I’ve posted a bit in Politico’s Arena lately, both in response to a question about Weiner-Gate and a congressional stunt to hold law-maker pay until they raise the debt ceiling. These are not serious issues, but both are linked to more complex and deeper problems (and not just Mr. Weiner’s.)
Aaron Mannes on ‘Weinergate’ a cautionary tale?
Rep. Weiner can claim that his account was hacked (because it is the truth) and this incident will just be a blip. But there are two cautionary tales here. First, as my colleague at the University of Maryland, Professor Jen Golbeck, has written:
“Incidents like this aren’t what worry me. The bigger concern is when lawmakers, or other users, don’t use proper judgment and intentionally post content that ends up being offensive, a security risk, or politically risky. Because it’s social rather than technological, learning what to share and how is a tougher challenge than the security needed to keep out hackers.”
At the same, this highlights a cybersecurity issue. Getting access to other people’s accounts (email, Twitter, Facebook etc.) is all too easy. Often times, it requires no technical expertise — access is acquired strictly via the sloppiness of the user.
We don’t know exactly what happened that Rep. Weiner’s account was compromised. But in a talk at the University of Maryland School of Public Policy, Gen. Michael Hayden (former director of both the CIA and the NSA) argued that better cybersecurity practices by individuals would make the internet a cleaner environment.
As a comparison (my words, not his), people who live in bad neighborhoods don’t leave their doors unlocked and the internet is a pretty bad neighborhood.
Since the story first broke, Weiner’s managed to plunge in deeper by giving evasive answers, lending credence to Prof. Golbeck’s point that people need to think very carefully about their behavior online. At the same time, however cyber-security just got more serious as well as the Pentagon just announced that some forms of cyber-attacks could be understood as acts of war. Considering the bottomless capacity for human beings to do stupid stuff – this raises the possibility of all kinds of accidental engagements and challenges. Just a thought.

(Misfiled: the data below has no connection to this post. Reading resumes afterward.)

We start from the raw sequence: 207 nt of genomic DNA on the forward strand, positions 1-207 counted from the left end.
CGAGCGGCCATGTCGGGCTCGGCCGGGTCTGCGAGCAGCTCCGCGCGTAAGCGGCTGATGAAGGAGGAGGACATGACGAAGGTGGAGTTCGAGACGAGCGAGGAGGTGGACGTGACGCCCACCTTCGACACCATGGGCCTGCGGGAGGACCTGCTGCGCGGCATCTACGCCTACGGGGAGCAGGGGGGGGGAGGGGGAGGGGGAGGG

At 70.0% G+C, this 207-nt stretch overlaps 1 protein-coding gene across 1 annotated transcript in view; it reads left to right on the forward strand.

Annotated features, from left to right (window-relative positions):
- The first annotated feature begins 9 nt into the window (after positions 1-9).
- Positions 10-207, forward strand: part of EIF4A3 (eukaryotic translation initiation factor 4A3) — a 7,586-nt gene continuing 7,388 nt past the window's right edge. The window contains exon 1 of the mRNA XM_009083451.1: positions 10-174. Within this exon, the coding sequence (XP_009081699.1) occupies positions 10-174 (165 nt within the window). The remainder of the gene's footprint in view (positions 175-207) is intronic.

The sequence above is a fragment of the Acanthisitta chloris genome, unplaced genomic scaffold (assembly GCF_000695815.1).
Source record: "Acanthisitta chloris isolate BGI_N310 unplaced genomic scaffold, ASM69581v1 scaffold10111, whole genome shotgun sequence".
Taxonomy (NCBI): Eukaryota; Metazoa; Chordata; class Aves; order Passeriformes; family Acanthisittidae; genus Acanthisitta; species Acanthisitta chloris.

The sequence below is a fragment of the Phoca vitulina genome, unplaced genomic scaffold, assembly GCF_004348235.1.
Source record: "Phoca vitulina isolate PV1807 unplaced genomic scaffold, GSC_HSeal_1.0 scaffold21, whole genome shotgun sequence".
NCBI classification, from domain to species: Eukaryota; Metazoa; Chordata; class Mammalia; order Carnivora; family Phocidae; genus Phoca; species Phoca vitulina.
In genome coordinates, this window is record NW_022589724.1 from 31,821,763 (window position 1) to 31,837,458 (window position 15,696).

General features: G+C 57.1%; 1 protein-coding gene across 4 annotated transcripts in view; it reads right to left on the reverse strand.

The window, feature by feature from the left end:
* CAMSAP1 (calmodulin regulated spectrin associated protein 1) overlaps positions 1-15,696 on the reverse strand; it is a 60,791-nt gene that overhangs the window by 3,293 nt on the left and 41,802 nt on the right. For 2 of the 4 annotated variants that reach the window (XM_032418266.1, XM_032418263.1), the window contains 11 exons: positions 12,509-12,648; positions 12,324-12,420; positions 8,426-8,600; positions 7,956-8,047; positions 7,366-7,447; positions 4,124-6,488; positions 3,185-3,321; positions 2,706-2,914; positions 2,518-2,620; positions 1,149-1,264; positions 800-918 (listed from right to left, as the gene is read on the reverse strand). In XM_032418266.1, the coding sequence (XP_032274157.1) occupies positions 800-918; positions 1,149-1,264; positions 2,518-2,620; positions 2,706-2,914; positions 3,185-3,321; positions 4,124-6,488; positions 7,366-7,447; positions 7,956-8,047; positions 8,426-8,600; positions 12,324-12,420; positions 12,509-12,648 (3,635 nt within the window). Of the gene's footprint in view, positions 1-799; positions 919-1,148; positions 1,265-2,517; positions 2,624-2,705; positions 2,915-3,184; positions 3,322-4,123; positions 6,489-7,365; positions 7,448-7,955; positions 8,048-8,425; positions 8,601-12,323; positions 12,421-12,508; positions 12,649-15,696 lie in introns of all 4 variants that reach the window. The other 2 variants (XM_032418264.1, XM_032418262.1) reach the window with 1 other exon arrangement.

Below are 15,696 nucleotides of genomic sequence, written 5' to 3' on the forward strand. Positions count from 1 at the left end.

I also responded to the question: Plus lawmaker pay issue a ‘stunt’?
All talk of reducing congressional compensation is political grandstanding. As the great Samuel Huntington noted in his “American Politics: The Promise of Disharmony,” Americans distrust complex bureaucracies but a modern society require them in order to function. Congress itself has become such a bureaucracy. The problem is not that members of Congress are out of touch with reality (they are, but in a sense so it everyone – reality is greater then any one person’s grasp.) The problem is that the issues they face are extremely difficult.
The United States must get its fiscal house in order. Having so much uncertainty surround the international reserve currency is contributing heavily to the anemic global recovery and rising prices. But political stunts, while they may resonate with the public, do little contribute to the hard work of reforming our massive entitlement programs.
Here again, there is silliness and there is the very serious issue that America’s fiscal difficulties are breeding international insecurity – which in turn contributes to our fiscal difficulties, which contributes to international insecurity.